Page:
26208, перевод вязи|
Послано guest, 30-05-2014 06:58
"Халдейский алфавит" - на кенотафе, в википедии в статье о Рудольфе есть его изображение. Якобы сам Рудольф считал его индийского происхождения.
Перевод арабской вязи на плаще:
The shroud of Rudolph IV, duke of Austria, called “The Founder” (1339-65) represents one of the most prominent textiles worldwide. It is made of silk brocade. The name used for precious silks in Europe was “Panni Tartarici” as the material came from the East. Concerning its weaving technique, this precious textile is a lampas brocade with the pattern applied separately onto the basic cloth. The original colours were red and green with gilded silk threads increasing the shiny effect.
The textile consists of three pieces, a centre piece shaped like an overall garment (172x49cm) and two sleeve pieces. The pattern is arranged in bands, representing a typical Eastern weaving technique. A broad band with an Arabic text in Thuluth script is bordered by a frieze of running animals. Another band shows oval medallions alternating with rhomboids and woven-in peacocks. The extensive leafy ornaments show probably Chinese influence. However, only the inscription read by the late Arne Ambros, a prominent Orientalist at Vienna University, provides certain information about the origin. It says:
" عز لمولانا السلطان الأعظم الشاهنشاه المعظم الشأن علا الدنيا و الدين بو سعيد بهادر خان خلد الله سلطانه
Translated into English: “Glory to our ruler, the most magnificent sultan, the king of kings, full of praise, beacon of the secular and divine realm, (A)bu Sa`id, heroic ruler, may the Lord preserve his reign.”) This refers to Abu Sa`id, the last of the Mongol Ilkhan rulers of Iran (1316-1335) who made Tabriz his capital and a leading port for handling goods, bringing about cultural exchanges on the Silk Road. Particularly famous were his royal tiraz workshops where he recruited the best silk weavers of his territories.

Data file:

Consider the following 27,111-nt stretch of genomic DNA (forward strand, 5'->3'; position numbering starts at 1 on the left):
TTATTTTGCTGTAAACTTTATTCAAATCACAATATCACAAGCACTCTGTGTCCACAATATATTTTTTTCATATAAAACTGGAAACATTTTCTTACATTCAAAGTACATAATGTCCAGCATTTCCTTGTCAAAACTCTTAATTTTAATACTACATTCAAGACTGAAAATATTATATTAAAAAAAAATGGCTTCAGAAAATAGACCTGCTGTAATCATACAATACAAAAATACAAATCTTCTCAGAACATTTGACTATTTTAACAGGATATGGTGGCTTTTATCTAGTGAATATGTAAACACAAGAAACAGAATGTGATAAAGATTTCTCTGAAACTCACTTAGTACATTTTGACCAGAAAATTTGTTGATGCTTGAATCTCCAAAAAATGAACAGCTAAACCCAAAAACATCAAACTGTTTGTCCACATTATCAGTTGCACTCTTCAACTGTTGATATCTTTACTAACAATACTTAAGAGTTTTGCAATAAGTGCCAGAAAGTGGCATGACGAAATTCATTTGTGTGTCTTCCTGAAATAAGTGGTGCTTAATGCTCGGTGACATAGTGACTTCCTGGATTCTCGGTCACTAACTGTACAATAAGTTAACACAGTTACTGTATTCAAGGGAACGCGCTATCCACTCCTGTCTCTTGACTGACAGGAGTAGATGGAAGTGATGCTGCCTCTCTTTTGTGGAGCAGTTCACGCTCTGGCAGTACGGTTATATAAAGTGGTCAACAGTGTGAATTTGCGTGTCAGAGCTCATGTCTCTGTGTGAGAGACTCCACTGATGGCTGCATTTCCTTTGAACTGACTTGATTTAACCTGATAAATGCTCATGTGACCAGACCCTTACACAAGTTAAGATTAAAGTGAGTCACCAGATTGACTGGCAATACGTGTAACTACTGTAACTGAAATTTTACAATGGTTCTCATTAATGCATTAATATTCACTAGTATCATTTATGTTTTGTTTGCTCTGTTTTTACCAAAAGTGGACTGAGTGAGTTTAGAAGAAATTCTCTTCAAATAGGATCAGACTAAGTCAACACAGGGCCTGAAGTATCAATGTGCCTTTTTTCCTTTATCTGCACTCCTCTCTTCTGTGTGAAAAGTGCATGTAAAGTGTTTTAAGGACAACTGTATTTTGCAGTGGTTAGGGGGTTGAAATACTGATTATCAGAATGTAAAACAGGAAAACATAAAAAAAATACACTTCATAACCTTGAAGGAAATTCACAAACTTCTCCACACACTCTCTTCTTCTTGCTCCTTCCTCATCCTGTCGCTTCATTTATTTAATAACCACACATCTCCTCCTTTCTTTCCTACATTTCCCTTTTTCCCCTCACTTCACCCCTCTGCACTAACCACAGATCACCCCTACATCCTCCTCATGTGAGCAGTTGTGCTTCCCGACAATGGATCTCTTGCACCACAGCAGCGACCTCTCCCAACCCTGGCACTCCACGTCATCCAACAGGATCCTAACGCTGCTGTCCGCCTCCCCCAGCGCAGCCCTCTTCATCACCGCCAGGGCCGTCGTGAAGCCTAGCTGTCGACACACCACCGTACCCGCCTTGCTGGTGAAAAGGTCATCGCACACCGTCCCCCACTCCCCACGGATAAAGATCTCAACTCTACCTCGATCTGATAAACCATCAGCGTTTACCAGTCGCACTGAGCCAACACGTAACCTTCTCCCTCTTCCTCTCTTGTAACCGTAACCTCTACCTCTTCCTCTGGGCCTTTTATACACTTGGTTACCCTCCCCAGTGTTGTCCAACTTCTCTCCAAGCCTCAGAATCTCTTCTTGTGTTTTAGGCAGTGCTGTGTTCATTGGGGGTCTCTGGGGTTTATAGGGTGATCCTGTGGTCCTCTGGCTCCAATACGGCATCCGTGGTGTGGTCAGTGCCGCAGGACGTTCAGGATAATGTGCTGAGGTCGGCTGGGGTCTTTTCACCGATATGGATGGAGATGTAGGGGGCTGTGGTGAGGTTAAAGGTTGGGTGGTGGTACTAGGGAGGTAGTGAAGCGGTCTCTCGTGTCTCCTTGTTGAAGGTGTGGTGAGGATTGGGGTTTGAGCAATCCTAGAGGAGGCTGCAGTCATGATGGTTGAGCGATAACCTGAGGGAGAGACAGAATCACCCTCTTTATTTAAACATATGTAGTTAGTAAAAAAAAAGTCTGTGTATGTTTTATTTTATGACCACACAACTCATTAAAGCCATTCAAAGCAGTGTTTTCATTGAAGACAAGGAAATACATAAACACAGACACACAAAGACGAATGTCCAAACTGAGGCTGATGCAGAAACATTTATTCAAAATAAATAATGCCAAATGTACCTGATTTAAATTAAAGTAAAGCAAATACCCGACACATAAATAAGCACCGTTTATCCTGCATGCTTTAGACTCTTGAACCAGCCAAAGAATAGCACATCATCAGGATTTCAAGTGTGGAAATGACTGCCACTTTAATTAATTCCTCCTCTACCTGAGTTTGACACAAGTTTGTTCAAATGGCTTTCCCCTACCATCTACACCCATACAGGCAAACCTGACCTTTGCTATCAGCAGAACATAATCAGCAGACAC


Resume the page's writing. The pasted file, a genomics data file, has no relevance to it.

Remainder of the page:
No one has yet discovered how this silk brocade ended up in Mailand and why it was used for Rudolf IV. Whether a professional hunter with the name of Kreusbach brought this precious textile with him from one of his visits to the Holy Sepulchre at Jersusalem, or whether it was brought to Venice via the Silk Road, or whether we owe it to a secondary use, remains a mystery.
Based on German text by Elisabeth Irsigler
Markus Ritter, “Gold-Seidestoffe unter den Mongolen und Ilchanen: ein Forschungsprojekt zu einem Schlüsselwerk iranischer Textilkuns des 14. Jhdts. in Wien”, in Iran Aktuell 35/2009, pp. 11-15
Martin Kugler, “Islamischer Stoff für den christlichen Herzog”, Die Presse, Mittwoch, 2. April 2008.
Ackermann, Phyllis: A Survey of Persian Art, Bd.V.;
Ambros,Arne, "Der arabische Text auf dem Grabtuch für Herzog Rudolf IV. von Österreich, Wiener Zeitschrift fuer die Kunde des Morgenlandes, Bd. 83 (1993), S. 26-30
Katalog des Erzbischöflichen Dom,- und Diözesanmuseums, Wien 1973.